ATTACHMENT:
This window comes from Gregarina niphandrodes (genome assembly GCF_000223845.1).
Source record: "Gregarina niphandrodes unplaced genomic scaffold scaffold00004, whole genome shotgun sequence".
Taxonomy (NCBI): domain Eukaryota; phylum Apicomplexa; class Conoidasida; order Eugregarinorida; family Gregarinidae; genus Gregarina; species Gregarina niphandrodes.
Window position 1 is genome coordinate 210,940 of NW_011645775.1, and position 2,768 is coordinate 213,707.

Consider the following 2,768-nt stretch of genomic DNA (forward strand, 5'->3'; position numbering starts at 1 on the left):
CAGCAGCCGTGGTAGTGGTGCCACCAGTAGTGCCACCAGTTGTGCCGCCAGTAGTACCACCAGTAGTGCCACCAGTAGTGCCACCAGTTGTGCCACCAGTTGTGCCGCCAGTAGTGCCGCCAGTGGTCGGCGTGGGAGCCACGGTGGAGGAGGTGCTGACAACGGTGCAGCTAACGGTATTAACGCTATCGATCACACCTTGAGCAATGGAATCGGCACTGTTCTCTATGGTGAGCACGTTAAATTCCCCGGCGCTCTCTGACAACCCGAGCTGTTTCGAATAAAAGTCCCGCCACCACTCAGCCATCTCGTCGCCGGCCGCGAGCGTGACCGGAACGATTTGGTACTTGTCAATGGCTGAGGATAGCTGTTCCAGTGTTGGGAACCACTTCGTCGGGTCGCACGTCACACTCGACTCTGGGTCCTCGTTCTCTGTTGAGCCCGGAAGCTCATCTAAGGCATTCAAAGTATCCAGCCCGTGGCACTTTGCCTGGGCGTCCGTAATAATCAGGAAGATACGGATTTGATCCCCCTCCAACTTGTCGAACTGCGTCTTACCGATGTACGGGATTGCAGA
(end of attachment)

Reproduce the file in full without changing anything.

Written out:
This window comes from Gregarina niphandrodes (genome assembly GCF_000223845.1).
Source record: "Gregarina niphandrodes unplaced genomic scaffold scaffold00004, whole genome shotgun sequence".
Taxonomy (NCBI): domain Eukaryota; phylum Apicomplexa; class Conoidasida; order Eugregarinorida; family Gregarinidae; genus Gregarina; species Gregarina niphandrodes.
Window position 1 is genome coordinate 210,940 of NW_011645775.1, and position 2,768 is coordinate 213,707.

Consider the following 2,768-nt stretch of genomic DNA (forward strand, 5'->3'; position numbering starts at 1 on the left):
CAGCAGCCGTGGTAGTGGTGCCACCAGTAGTGCCACCAGTTGTGCCGCCAGTAGTACCACCAGTAGTGCCACCAGTAGTGCCACCAGTTGTGCCACCAGTTGTGCCGCCAGTAGTGCCGCCAGTGGTCGGCGTGGGAGCCACGGTGGAGGAGGTGCTGACAACGGTGCAGCTAACGGTATTAACGCTATCGATCACACCTTGAGCAATGGAATCGGCACTGTTCTCTATGGTGAGCACGTTAAATTCCCCGGCGCTCTCTGACAACCCGAGCTGTTTCGAATAAAAGTCCCGCCACCACTCAGCCATCTCGTCGCCGGCCGCGAGCGTGACCGGAACGATTTGGTACTTGTCAATGGCTGAGGATAGCTGTTCCAGTGTTGGGAACCACTTCGTCGGGTCGCACGTCACACTCGACTCTGGGTCCTCGTTCTCTGTTGAGCCCGGAAGCTCATCTAAGGCATTCAAAGTATCCAGCCCGTGGCACTTTGCCTGGGCGTCCGTAATAATCAGGAAGATACGGATTTGATCCCCCTCCAACTTGTCGAACTGCGTCTTACCGATGTACGGGATTGCAGA